by / October 19th, 2015 /

Johnny Marr – Olympia Theatre, Dublin

From another mouth, he’s right, it would sound like bullshit, but when Johnny Marr tells us that this is the gig they’ve been most looking forward to on this tour you take him at face value. And at certain points of tonight’s set – particularly those that take us back to Marr’s ‘80s band – it’s easy to see why. But then, has there been a venue in any locale where a thousand voices bellowing “To die by your side/ Is such a heavenly way to die” doesn’t have the ability to raise the hairs on the back of your neck? So it was at Electric Picnic in 2013, so it was at Leopardstown Racecourse last year, so it is in The Olympia tonight. It’s testament to the acceptance of Marr as a solo entity, though, that by and large it’s no longer just The Smiths’ back catalogue that raises the biggest cheers.

His name is writ large on the backdrop, and Marr is the focus of the stage. His three bandmates surround him; solid, yet enveloped in smoke and shadow while Marr, with a small garland of red and white flowers hanging from his belt, cuts a kinetic figure in their midst. Strobes flare off as the drum intro heralds ‘Playland’, then an early-set ‘Panic’ sees Marr dispense some slide guitar soloing. He’s not adverse to the odd bit of rock’n’roll posturing – guitar pulled away from his body with the head aimed at the ceiling, or a brief Townshend-esque birdman move – but it’s so low-key and backed up with playing that is beyond reproach that it bypasses rock cliché.

“This is the best I’ve felt all day and that’s really saying something. I’ve just had a donut” he tells us, then later a more cryptic contemplation – “Why, oh why, oh why did I get so fucked up in Nandos?” As rhetorical stage banter goes, it’s impenetrable, but when the ensuing, rocking ‘Boys Get Straight’ breaks directly into the funkier stomp of ‘Word Starts Attack’, it’s not with the demeanour of a man who has the chicken sweats. And Marr’s a vegan… the sub-plot thickens.

‘Spiral Cites’ (“a brand new song, but don’t be afraid”) recalls New Order when it kicks in – as yet unrecorded but getting its live trial – and seems to pave the way for what’s about to follow. Electronic’s ‘Getting Away With It’ (“a disco song from Manchester”) then  proves a mid-set high point, with a disco ball dotting the  venue in light as Marr gears up to a lengthy solo; eyes closed stage front, before launching back into its bouncing finale.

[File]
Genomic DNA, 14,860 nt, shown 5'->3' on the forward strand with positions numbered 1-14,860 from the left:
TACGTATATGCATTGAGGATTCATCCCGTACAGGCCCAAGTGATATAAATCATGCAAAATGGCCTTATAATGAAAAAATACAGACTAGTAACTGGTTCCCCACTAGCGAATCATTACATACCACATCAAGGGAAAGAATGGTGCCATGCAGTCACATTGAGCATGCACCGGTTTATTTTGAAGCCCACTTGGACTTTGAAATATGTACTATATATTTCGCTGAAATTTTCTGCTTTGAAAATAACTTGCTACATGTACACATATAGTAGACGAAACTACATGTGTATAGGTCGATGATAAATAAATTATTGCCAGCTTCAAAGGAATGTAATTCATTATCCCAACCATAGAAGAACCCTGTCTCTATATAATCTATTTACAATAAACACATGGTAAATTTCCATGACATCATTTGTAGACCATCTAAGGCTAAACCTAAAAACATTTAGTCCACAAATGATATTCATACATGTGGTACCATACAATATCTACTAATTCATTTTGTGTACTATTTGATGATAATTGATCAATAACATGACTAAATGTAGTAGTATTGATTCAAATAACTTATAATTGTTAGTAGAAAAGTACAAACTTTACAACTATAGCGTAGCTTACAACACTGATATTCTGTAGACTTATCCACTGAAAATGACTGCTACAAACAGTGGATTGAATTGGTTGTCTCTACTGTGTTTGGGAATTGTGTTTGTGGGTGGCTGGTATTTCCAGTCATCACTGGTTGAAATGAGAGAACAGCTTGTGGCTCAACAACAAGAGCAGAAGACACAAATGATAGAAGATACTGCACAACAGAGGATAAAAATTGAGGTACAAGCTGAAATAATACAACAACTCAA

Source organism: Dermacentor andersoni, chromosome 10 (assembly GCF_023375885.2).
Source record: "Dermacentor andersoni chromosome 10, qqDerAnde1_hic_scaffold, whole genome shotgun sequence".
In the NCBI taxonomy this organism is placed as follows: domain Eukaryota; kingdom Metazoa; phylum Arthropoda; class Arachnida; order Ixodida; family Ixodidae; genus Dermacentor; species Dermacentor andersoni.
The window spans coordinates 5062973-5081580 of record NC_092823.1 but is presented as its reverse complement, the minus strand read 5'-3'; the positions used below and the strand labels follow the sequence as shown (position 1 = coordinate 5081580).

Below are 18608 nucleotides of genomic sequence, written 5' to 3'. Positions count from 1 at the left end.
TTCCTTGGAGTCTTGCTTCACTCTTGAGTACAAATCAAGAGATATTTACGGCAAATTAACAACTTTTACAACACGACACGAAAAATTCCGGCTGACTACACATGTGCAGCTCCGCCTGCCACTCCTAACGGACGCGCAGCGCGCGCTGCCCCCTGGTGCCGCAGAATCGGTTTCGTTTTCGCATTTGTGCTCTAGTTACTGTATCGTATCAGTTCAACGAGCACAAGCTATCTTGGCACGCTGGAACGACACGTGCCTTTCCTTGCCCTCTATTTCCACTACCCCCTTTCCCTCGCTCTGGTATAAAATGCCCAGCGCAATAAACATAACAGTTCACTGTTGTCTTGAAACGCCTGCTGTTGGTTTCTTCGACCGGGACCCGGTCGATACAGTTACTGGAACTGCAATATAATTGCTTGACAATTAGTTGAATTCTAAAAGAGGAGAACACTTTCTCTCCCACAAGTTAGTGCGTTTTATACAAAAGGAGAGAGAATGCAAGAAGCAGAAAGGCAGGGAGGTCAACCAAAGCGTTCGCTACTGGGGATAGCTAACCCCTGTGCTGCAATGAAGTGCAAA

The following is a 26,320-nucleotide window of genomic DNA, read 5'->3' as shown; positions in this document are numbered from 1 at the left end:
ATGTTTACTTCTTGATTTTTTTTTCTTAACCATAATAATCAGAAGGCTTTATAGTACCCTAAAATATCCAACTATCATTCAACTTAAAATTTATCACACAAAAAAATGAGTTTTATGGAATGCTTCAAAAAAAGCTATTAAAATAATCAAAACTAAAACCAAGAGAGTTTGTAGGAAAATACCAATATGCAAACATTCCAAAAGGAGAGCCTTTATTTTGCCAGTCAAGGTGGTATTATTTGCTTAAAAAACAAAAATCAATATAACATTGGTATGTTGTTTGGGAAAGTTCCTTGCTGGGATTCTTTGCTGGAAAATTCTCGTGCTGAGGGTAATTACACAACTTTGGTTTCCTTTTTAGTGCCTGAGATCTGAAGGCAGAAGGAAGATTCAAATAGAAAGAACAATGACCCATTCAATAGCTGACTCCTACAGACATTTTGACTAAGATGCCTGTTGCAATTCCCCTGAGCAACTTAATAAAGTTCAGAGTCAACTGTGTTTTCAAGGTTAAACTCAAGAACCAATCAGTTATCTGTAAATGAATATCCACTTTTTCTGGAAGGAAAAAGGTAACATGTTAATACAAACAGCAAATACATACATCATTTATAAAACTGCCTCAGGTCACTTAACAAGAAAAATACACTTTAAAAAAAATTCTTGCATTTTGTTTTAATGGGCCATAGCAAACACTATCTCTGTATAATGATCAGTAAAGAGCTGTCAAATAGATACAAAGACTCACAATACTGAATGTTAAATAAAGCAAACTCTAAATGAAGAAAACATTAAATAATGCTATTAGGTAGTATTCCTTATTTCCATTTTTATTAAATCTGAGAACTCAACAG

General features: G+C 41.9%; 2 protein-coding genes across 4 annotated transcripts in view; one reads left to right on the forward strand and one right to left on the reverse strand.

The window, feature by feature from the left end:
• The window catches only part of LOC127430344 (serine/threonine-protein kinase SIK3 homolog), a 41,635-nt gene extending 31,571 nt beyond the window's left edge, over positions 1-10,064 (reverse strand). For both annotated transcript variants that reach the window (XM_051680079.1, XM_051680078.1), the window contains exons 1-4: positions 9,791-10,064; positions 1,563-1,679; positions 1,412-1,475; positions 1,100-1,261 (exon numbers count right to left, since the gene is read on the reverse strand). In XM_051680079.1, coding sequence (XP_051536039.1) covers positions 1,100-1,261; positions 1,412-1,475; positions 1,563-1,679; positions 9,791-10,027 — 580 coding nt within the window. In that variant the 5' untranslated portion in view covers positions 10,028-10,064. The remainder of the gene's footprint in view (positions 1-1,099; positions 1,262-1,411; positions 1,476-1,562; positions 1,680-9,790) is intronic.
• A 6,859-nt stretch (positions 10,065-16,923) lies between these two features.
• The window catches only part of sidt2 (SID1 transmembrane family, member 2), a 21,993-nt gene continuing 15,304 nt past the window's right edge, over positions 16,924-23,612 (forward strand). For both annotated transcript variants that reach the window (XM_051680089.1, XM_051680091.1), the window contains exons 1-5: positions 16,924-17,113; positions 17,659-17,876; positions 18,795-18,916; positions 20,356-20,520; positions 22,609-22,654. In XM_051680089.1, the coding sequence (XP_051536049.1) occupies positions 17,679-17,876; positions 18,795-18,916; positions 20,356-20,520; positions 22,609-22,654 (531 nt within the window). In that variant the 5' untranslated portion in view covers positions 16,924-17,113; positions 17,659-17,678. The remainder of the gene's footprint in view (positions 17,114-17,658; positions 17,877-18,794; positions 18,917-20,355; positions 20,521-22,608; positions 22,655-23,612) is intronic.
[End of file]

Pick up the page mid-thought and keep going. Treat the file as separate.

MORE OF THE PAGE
This is dedicated to “everybody here – just us lot, and nobody fucking else” Marr tells us before ‘There Is A Light That Never Goes Out’. He told us that the last time, and the time before that too. In those moments, though, there is nobody else – just us lot. Love-ins don’t come much better, and Marr knows it, cutting the music to let the crowd repeatedly sing the chorus before one final, euphoric crescendo.

‘You Just Haven’t Earned It Yet, Baby’ pulls The Smiths thread through to the encore, and Marr is joined by support act Man Made’s singer for a snappy run through of The Primitives’ ‘Crash’. ‘There Is a Light…’ is a tough one to top, but ‘How Soon Is Now’ comes as close as anything could. That persistent oscillating guitar rings out around the venue, and Marr detunes his strings to add even more of a woozy pull to his solo before extending the coda for one final, full-throated crowd vocal. As it ends, he stands triumphant, arms aloft – the pleasure, the privilege…all ours.

Johnny Marr photographed for State by Kieran Frost.

  • John Molloy

    The lead singer from support act Man-Made is in fact Johnny’s son.